May-Thurner syndrome: What is the condition Lauren Boebert has been diagnosed with?

File image of Lauren Boebert
[Reuters]

Republican congresswoman Lauren Boebert says she has May-Thurner Syndrome, a rarely-diagnosed condition that tends to affect women more than men.

The Colorado representative was diagnosed after going for surgery to have "an acute blood clot" removed.

She was taken to hospital after severe swelling in her upper left leg, her campaign staff said on Tuesday.

The surgery was successful and Ms Boebert is expected to make a full recovery, they added.

What is May-Thurner syndrome?

Medics say May-Thurner syndrome (MTS) is not necessarily dangerous in itself but can lead to complications and health risks.

It is a condition caused by a problem involving the right iliac artery, which carries blood to the right leg, and the left iliac vein, which returns blood from the left leg towards the heart.

These blood vessels naturally cross over each other in the pelvis. MTS results when the artery squeezes the vein, resulting in reduced blood flow in that vessel.

This may not lead to any symptoms at all, and some people do not know they have the condition, leading the US National Institutes of Health (NIH) to describe it as "clinically silent".

But reduced blood flow can increase the risk of blood-clot formation. If a clot travels to the heart, lungs or brain it can cause a blockage with potentially fatal consequences.

MTS often presents itself through pain or cramp in a person's arm or leg, accompanied by swelling or a discolouring of the skin. Veins can appear more pronounced.

Diagnosis may be confirmed following a CT scan, as was the case with Ms Boebert.

What causes it?

The short answer is that doctors do not know. But they believe it affects certain groups more than others. They also think it is more common than the number of people diagnosed would suggest.

Ms Boebert's team pointed out that "women between the ages of 20 and 45 who have given birth are also more likely to have May-Thurner syndrome".

This is consistent with advice provided by the Cleveland Clinic, a non-profit medical centre which runs several hospitals in the US.

As a 37-year-old mother of four, Ms Boebert fits that description.

How is the condition treated?

Many people with MTS do not seek treatment as the condition does not present them any problems that prompt them to do so.

Options available to medics include inserting a stent, a small tube that makes sure the compressed vein stays open. This is the form of treatment that Ms Boebert's team said the congresswoman received.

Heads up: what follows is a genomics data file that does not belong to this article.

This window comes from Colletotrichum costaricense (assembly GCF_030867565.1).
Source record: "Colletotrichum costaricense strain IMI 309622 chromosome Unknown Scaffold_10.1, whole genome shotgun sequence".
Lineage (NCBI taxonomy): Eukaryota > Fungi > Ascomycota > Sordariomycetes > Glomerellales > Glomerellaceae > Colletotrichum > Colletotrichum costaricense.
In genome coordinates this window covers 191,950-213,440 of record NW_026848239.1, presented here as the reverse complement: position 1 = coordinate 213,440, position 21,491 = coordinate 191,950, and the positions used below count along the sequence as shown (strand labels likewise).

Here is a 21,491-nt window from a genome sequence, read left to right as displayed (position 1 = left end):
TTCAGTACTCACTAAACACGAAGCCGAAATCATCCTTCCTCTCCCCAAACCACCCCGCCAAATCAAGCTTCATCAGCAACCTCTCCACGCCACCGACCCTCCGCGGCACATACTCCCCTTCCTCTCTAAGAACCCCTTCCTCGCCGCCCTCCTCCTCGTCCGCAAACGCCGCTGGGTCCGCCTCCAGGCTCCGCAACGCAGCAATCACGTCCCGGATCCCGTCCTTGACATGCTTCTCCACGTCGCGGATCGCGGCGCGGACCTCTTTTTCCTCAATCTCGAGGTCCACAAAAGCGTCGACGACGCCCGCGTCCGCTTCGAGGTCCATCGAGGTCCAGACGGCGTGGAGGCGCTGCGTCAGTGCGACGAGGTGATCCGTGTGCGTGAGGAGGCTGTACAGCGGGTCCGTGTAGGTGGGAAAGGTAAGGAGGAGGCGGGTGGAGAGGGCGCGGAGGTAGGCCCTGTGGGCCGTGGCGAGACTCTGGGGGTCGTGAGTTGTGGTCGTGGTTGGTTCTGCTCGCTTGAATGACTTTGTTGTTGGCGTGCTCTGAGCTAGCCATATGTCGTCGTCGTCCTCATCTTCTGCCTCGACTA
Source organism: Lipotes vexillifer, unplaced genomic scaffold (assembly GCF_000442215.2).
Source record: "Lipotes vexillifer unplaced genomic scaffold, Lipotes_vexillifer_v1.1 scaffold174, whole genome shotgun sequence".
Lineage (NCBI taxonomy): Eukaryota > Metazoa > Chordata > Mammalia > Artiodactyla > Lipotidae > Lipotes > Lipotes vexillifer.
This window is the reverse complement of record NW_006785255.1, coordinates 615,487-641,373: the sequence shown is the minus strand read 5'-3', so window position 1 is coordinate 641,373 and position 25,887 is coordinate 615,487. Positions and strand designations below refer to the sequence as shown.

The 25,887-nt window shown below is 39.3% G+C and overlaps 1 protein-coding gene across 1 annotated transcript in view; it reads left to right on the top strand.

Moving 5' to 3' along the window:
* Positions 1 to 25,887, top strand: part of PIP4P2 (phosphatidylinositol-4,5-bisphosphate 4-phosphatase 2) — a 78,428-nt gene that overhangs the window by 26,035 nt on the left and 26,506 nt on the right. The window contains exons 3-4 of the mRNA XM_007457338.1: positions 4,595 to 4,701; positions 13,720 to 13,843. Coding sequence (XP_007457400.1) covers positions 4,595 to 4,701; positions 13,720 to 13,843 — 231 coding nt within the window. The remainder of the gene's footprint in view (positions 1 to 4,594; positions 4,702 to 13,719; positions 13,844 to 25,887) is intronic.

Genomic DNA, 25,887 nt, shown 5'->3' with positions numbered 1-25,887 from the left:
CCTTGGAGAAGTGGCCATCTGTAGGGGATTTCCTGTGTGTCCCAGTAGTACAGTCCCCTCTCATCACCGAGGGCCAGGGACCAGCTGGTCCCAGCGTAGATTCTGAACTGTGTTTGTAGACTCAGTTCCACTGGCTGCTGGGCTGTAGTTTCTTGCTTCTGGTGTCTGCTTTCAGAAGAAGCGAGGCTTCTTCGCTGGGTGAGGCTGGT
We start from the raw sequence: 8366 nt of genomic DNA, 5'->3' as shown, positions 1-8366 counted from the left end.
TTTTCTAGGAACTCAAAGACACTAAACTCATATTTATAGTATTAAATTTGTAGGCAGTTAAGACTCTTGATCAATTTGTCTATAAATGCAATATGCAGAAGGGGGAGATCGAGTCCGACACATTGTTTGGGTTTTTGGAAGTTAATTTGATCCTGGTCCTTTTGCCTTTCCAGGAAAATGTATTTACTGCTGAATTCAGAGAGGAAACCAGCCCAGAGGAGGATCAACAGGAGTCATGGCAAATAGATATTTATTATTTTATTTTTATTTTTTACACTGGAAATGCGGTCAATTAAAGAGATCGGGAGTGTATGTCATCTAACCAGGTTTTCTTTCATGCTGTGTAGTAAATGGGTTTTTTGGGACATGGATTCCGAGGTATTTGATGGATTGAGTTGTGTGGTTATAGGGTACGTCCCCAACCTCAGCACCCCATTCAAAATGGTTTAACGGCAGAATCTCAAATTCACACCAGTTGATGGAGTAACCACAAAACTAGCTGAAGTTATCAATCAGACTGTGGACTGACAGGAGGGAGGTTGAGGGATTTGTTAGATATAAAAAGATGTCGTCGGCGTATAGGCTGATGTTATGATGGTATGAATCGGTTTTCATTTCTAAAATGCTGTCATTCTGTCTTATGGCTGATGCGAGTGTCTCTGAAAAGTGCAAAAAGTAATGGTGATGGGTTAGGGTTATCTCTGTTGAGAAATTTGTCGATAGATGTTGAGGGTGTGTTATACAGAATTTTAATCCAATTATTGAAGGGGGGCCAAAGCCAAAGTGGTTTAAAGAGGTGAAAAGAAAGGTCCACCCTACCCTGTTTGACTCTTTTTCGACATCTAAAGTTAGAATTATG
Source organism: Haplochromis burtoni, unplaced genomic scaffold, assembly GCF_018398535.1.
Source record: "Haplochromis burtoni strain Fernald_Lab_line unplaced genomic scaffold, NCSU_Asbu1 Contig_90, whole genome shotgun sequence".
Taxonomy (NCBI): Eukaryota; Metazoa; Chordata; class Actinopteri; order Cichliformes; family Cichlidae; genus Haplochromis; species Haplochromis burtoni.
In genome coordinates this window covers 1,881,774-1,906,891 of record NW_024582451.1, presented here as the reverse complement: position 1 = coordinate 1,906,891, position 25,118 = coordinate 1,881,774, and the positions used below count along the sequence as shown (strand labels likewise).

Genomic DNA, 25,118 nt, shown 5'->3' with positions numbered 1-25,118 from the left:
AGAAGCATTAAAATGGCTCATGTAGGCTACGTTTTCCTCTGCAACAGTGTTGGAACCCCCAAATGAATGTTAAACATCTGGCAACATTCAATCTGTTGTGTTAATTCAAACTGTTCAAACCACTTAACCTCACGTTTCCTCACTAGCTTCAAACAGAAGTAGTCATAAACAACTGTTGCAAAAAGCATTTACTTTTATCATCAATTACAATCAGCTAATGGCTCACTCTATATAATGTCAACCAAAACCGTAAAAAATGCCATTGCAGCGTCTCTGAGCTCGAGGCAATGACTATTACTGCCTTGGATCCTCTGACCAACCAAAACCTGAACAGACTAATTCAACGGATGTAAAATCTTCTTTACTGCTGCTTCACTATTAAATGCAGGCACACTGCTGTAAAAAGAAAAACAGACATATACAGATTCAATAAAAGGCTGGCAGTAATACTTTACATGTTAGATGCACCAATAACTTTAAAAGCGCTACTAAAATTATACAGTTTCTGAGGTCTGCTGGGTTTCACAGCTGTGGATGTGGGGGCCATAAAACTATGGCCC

Other surgery may be considered to restore typical blood flow - for example by moving the artery that is compressing the vein, or by creating an entirely new route for the vein.

People with MTS experiencing blood clots may be given medication in an attempt to break those up.

Those with mild symptoms might be advised by their doctor to wear compression socks on their lower legs to improve blood flow.

Can I avoid getting MTS?

Because the cause of the syndrome is unknown, there is no definite way to prevent it, according to the Cleveland Clinic.

However, it has general advice for improving blood flow and reducing the risk of clots. It recommends avoiding long periods of sitting, not smoking, exercising regularly and drinking water.

What next for Ms Boebert?

A doctor who treated Ms Boebert was quoted by the congresswoman's campaign team as saying the surgery was successful, and that she is expected to make a full recovery.

"Patients with May-Thurner syndrome who undergo the procedure to restore blood flow are able to live and work just as they have in the past after a brief recovery," the doctor added.

Ms Boebert herself thanked the staff at the UCHealth Medical Center of the Rockies "for their great care and providing helpful insight on my recent diagnosis".

She said she looked forward to continuing her campaign. She currently represents the state's 3rd congressional district, but plans to switch to the 4th district.